Last edited by Osvaldo Cristo; 02-17-2019 at 2:20 PM. Reason: Rephasing for better understanding
    All the best.

    Osvaldo.

  7. #7
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    Dec 2006
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    I just used cutlistoptimizer recently for a 10 drawer build. I was very happy with the solution. What I liked was the quick estimate of sheets needed and the graphic output.....made it easier to modify some cuts to the way my shop works.

  8. #8
    This is a pretty old thread, but thought I'd add a more recent experience. I have the least expensive version of this program, which goes for about $90. There are some very good features but it's not the easiest to use - I find some things are unintuitive, and if you don't use it regularly, you have to go back and read about how things work. They haven't updated the software in quite some time - at least a couple years and even longer for the android viewer version. (The latter now causes Android to say it was built for an older version and may not work).

    There are a lot of things that could be improved in operation but they seem to not be making any effort to do so. There's no indication on web site when it was last updated - but it hasn't happened since I purchased a couple years ago.
    I don't do wood working professionally so I'm not particularly interested in the features related to providing estimates to customers, costing, etc.
    It works well enough - but even the basic version costs enough that you might want to think twice since they don't seem to be keeping it up.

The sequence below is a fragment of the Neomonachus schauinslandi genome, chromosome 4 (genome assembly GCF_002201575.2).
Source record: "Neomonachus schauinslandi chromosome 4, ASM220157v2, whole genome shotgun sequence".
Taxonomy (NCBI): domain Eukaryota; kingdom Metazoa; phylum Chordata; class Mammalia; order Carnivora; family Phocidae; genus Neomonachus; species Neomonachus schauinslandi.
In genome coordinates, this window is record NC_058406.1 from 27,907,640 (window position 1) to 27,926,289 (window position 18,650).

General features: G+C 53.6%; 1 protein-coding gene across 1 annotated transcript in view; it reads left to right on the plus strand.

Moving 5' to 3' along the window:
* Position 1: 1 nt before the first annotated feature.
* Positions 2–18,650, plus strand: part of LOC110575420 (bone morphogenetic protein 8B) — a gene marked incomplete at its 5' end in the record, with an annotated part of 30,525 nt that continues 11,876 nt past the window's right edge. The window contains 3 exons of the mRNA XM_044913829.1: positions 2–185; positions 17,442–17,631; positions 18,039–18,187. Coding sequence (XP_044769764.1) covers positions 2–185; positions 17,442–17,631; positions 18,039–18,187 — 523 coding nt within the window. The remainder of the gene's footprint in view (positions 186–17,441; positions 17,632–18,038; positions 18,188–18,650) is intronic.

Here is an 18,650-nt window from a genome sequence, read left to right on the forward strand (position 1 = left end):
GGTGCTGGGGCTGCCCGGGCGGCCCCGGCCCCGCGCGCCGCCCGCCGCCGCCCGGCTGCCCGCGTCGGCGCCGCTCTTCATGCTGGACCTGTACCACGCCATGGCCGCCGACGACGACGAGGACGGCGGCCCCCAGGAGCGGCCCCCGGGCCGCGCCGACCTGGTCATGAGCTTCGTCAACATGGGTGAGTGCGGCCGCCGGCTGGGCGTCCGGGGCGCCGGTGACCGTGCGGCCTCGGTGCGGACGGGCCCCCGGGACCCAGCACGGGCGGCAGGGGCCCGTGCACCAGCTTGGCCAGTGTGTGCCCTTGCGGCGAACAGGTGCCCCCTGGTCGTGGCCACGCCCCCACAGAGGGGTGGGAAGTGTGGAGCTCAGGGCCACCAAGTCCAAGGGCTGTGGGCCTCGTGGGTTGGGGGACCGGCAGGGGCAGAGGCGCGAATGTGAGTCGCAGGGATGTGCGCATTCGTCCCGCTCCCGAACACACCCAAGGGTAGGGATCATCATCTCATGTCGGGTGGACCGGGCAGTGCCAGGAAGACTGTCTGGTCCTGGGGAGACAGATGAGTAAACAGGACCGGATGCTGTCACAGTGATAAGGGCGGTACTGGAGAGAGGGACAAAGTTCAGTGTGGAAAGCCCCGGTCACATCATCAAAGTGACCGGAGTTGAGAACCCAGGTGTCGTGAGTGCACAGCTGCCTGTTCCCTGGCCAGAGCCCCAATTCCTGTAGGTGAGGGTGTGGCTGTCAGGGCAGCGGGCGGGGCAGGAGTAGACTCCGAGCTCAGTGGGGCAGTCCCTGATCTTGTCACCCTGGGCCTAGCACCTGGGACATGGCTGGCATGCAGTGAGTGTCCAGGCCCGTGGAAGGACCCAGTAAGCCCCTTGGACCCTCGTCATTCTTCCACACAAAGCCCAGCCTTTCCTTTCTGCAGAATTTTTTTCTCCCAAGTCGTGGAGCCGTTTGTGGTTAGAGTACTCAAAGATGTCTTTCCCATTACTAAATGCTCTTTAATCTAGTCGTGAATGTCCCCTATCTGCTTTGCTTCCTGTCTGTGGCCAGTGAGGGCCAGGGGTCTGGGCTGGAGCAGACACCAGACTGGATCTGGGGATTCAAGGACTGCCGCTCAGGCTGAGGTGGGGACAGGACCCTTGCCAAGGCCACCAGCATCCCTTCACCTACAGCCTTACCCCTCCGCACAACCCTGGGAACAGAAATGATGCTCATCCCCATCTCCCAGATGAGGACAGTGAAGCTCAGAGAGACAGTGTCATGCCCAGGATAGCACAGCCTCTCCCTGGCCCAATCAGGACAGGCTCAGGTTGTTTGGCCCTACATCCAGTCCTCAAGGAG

9. #9
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    When I did my kitchen cabs 5 years ago I had 8 sheets of Hickory ply to cut for the boxes. I used MaxCut, free for guys like us. Allows you to input saw kerf, grain direction and I even printed out sticky labels to put on the stacks of parts. https://www.maxcutsoftware.com/ I just downloaded the newest version and it seems very adaptable to your situation including CNC panel cutting. I can't imagine needing more.
    Last edited by Ole Anderson; 05-18-2020 at 8:50 AM.
    NOW you tell me...

  10. #10
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    SE PA - Central Bucks County
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    I've owned Cutlist Plus for many years. I don't use it often, but when I do, it fills the need very well. The grain direction feature is actually pretty important when the panels will be "show" in the final project...there needs to be consistency. For other projects, full size optimization without regard to veneer grain works fine, as it will when cutting materials that don't have "grain", such as MDF and MDO.
    --

    The most expensive tool is the one you buy "cheaply" and often...

  11. #11
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    Another vote for MaxCut. Works well, and the price is right. Has a grain direction function. Stay safe everyone!